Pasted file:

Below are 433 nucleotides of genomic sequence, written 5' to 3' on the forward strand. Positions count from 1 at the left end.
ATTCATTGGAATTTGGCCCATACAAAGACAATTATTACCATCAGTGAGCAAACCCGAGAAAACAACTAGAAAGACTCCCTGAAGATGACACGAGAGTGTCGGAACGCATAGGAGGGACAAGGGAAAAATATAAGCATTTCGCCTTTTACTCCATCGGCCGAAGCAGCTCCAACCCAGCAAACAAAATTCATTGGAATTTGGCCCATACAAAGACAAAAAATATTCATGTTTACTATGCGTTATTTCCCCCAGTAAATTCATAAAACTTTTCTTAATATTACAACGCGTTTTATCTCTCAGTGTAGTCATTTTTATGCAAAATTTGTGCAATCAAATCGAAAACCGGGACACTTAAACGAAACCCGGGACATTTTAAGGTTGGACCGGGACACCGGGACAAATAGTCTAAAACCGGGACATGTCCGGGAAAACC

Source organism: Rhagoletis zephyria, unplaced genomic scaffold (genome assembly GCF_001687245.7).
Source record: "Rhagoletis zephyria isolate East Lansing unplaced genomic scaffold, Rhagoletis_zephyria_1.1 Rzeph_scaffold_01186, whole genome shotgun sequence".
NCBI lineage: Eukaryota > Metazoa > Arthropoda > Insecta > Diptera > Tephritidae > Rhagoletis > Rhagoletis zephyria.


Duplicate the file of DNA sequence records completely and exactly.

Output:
Below are 433 nucleotides of genomic sequence, written 5' to 3' on the forward strand. Positions count from 1 at the left end.
ATTCATTGGAATTTGGCCCATACAAAGACAATTATTACCATCAGTGAGCAAACCCGAGAAAACAACTAGAAAGACTCCCTGAAGATGACACGAGAGTGTCGGAACGCATAGGAGGGACAAGGGAAAAATATAAGCATTTCGCCTTTTACTCCATCGGCCGAAGCAGCTCCAACCCAGCAAACAAAATTCATTGGAATTTGGCCCATACAAAGACAAAAAATATTCATGTTTACTATGCGTTATTTCCCCCAGTAAATTCATAAAACTTTTCTTAATATTACAACGCGTTTTATCTCTCAGTGTAGTCATTTTTATGCAAAATTTGTGCAATCAAATCGAAAACCGGGACACTTAAACGAAACCCGGGACATTTTAAGGTTGGACCGGGACACCGGGACAAATAGTCTAAAACCGGGACATGTCCGGGAAAACC

Source organism: Rhagoletis zephyria, unplaced genomic scaffold (genome assembly GCF_001687245.7).
Source record: "Rhagoletis zephyria isolate East Lansing unplaced genomic scaffold, Rhagoletis_zephyria_1.1 Rzeph_scaffold_01186, whole genome shotgun sequence".
NCBI lineage: Eukaryota > Metazoa > Arthropoda > Insecta > Diptera > Tephritidae > Rhagoletis > Rhagoletis zephyria.